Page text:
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Witnesses describe aftermath of deadly Metro-North train derailment - Metro US

Witnesses describe aftermath of deadly Metro-North train derailment

Metro North derailment Emergency crews help injured passengers after Metro-North train derailed near the Spuyten Duyvil station in the Bronx.
Credit: Getty Images

Metro’s original story can be read here.

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Only a few passengers could walk away unassisted from a fatal train derailment that left dozens injured in the Bronx Sunday morning, according to a witness.

Mike Gallo was walking his dog when he saw passengers on stretchers, wearing neck braces and, in some cases, being carried from the scene of a southbound Metro-North train that derailed on the Hudson line about 7:30 a.m.

“There were a few that were lucky enough walk away from it, but I’m sure these memories and tragedy will live with them forever,” said Gallo, who works at a design marketing strategy firm on Wall Street.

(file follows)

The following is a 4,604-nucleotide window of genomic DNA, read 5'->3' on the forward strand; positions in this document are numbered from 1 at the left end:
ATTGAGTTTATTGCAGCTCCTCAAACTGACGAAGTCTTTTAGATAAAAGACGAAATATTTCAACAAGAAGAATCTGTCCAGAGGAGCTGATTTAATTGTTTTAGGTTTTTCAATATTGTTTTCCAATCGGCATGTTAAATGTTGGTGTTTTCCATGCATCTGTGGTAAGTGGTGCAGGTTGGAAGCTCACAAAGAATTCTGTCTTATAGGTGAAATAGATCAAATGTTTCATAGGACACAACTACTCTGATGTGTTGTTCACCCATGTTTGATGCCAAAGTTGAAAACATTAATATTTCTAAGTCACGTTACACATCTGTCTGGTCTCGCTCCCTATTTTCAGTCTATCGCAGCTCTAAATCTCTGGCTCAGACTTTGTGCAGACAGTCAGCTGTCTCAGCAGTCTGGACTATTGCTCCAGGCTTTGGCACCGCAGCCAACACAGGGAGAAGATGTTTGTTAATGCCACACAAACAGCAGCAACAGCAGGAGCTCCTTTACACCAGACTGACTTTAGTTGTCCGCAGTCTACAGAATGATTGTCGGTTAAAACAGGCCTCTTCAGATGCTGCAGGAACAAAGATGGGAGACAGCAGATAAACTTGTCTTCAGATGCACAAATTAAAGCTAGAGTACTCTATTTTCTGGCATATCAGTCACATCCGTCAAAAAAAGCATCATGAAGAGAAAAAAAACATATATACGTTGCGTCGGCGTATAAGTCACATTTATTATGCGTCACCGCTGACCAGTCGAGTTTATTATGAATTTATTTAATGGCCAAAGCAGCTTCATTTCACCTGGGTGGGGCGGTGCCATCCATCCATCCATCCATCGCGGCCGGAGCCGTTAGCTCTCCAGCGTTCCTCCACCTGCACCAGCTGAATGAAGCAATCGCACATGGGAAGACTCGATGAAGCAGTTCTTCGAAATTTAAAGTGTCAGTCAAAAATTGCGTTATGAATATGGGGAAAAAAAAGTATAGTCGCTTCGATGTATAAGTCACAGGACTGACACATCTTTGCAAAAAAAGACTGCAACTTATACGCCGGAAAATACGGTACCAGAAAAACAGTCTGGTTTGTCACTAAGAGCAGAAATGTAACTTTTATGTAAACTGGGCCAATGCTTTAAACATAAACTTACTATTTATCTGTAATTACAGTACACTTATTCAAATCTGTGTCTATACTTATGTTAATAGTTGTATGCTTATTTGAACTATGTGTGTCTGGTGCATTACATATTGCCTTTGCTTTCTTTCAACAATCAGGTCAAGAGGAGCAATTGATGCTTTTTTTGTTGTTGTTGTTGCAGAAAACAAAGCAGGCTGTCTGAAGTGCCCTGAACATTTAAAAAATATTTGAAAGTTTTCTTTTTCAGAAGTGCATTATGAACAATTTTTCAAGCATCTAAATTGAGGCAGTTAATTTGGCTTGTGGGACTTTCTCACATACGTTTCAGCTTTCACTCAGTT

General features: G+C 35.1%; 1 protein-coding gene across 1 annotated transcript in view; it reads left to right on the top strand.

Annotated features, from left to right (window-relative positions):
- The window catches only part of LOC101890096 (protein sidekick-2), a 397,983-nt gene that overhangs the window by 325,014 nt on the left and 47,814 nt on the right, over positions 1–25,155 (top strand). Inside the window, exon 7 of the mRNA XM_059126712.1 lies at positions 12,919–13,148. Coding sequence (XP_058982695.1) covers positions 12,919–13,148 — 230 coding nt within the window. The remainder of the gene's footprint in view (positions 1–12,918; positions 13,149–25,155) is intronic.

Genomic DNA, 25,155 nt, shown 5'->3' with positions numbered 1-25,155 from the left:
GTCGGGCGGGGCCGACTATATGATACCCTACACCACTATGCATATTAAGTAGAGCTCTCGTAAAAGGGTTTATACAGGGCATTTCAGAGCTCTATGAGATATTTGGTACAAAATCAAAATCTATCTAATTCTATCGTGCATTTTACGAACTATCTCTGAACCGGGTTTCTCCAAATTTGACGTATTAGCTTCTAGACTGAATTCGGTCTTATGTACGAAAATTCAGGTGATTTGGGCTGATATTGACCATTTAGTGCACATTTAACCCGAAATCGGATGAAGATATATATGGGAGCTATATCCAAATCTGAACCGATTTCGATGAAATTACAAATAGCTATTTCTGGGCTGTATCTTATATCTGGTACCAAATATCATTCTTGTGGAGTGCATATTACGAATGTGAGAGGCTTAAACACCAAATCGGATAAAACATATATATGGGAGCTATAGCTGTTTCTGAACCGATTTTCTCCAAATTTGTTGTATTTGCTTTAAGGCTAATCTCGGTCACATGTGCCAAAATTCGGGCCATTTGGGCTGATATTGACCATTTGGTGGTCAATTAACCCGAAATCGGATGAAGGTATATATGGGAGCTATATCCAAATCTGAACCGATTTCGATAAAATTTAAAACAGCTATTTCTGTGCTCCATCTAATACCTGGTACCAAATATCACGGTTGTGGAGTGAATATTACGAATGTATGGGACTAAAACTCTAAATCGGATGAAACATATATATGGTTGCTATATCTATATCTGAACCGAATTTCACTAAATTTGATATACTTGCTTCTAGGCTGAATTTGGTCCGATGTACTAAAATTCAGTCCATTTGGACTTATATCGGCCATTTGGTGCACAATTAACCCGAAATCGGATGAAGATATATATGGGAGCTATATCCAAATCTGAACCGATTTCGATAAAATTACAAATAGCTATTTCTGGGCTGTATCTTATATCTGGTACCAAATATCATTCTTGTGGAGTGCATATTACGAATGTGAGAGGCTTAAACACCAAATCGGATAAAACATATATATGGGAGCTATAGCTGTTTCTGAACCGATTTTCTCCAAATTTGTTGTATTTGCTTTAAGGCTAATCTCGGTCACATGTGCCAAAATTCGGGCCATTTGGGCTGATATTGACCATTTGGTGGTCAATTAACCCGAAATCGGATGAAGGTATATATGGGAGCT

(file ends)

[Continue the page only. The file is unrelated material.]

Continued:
He takes the same train line to work on weekdays.

Five of the train’s seven cars derailed along a long curve some 100 yards from the Spuyten Duyvil station, according to the Metropolitan Transportation Authority.

Four people died and 67 were injured, 11 seriously, during the incident, NYPD Sgt. Thomas Antonetti said.

Rebecca Press Schwartz watched emergency personnel get to the scene from a Manhattan park across the water.

“The first thing we saw were firefighters climbing on and around the derailed cars trying to provide access and, after a few minutes, we saw people in civilian cars walking around the (train) cars who seemed to be passengers who got out or people who were in the station,” Schwartz said.

Schwartzsaid she heard a lot of sirens and NYPD helicopters arrive.

The cause of the derailment is under investigation, police said. The National Transportation Safety Board has sent a team to investigate.

Gallo said the curve was dangerous, but didn’t speculate as to the cause of the derailment.

“We’ve all seen trains derail,” he said.

Gallo said he would take the 1 Train to work tomorrow. He said he was still shaking hours after the incident.

“I feel lucky it wasn’t a Monday,” he said. “It would be a lot more commuters on the scene.”

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